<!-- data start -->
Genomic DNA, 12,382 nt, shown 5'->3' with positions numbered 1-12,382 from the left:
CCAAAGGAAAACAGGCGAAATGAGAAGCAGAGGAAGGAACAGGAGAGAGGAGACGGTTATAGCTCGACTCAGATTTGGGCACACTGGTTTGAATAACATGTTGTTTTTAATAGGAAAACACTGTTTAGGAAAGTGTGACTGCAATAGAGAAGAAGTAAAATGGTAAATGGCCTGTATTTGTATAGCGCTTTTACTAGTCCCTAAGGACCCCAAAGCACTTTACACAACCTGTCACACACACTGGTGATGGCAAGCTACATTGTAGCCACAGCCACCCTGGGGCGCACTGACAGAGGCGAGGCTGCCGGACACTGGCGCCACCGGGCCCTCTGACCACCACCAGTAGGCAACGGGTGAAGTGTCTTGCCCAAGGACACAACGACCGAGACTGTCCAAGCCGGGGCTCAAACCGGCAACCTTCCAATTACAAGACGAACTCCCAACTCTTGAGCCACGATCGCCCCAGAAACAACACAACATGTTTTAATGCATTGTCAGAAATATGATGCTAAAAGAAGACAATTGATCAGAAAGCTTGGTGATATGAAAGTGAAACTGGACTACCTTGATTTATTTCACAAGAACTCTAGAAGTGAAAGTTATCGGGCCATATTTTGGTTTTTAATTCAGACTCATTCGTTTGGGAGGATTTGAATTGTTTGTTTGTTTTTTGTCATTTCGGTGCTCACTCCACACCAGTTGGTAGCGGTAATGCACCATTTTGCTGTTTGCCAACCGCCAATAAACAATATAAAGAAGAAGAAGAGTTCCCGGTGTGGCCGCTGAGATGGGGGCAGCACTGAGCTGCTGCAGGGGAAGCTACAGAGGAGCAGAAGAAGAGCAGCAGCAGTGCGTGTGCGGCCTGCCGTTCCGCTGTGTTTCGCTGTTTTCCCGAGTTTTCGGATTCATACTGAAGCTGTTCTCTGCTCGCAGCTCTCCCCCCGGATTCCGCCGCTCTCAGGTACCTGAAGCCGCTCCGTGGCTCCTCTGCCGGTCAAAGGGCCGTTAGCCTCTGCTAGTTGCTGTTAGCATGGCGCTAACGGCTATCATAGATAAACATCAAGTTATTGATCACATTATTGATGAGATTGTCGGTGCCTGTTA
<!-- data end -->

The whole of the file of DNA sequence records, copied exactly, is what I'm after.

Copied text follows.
Genomic DNA, 12,382 nt, shown 5'->3' with positions numbered 1-12,382 from the left:
CCAAAGGAAAACAGGCGAAATGAGAAGCAGAGGAAGGAACAGGAGAGAGGAGACGGTTATAGCTCGACTCAGATTTGGGCACACTGGTTTGAATAACATGTTGTTTTTAATAGGAAAACACTGTTTAGGAAAGTGTGACTGCAATAGAGAAGAAGTAAAATGGTAAATGGCCTGTATTTGTATAGCGCTTTTACTAGTCCCTAAGGACCCCAAAGCACTTTACACAACCTGTCACACACACTGGTGATGGCAAGCTACATTGTAGCCACAGCCACCCTGGGGCGCACTGACAGAGGCGAGGCTGCCGGACACTGGCGCCACCGGGCCCTCTGACCACCACCAGTAGGCAACGGGTGAAGTGTCTTGCCCAAGGACACAACGACCGAGACTGTCCAAGCCGGGGCTCAAACCGGCAACCTTCCAATTACAAGACGAACTCCCAACTCTTGAGCCACGATCGCCCCAGAAACAACACAACATGTTTTAATGCATTGTCAGAAATATGATGCTAAAAGAAGACAATTGATCAGAAAGCTTGGTGATATGAAAGTGAAACTGGACTACCTTGATTTATTTCACAAGAACTCTAGAAGTGAAAGTTATCGGGCCATATTTTGGTTTTTAATTCAGACTCATTCGTTTGGGAGGATTTGAATTGTTTGTTTGTTTTTTGTCATTTCGGTGCTCACTCCACACCAGTTGGTAGCGGTAATGCACCATTTTGCTGTTTGCCAACCGCCAATAAACAATATAAAGAAGAAGAAGAGTTCCCGGTGTGGCCGCTGAGATGGGGGCAGCACTGAGCTGCTGCAGGGGAAGCTACAGAGGAGCAGAAGAAGAGCAGCAGCAGTGCGTGTGCGGCCTGCCGTTCCGCTGTGTTTCGCTGTTTTCCCGAGTTTTCGGATTCATACTGAAGCTGTTCTCTGCTCGCAGCTCTCCCCCCGGATTCCGCCGCTCTCAGGTACCTGAAGCCGCTCCGTGGCTCCTCTGCCGGTCAAAGGGCCGTTAGCCTCTGCTAGTTGCTGTTAGCATGGCGCTAACGGCTATCATAGATAAACATCAAGTTATTGATCACATTATTGATGAGATTGTCGGTGCCTGTTA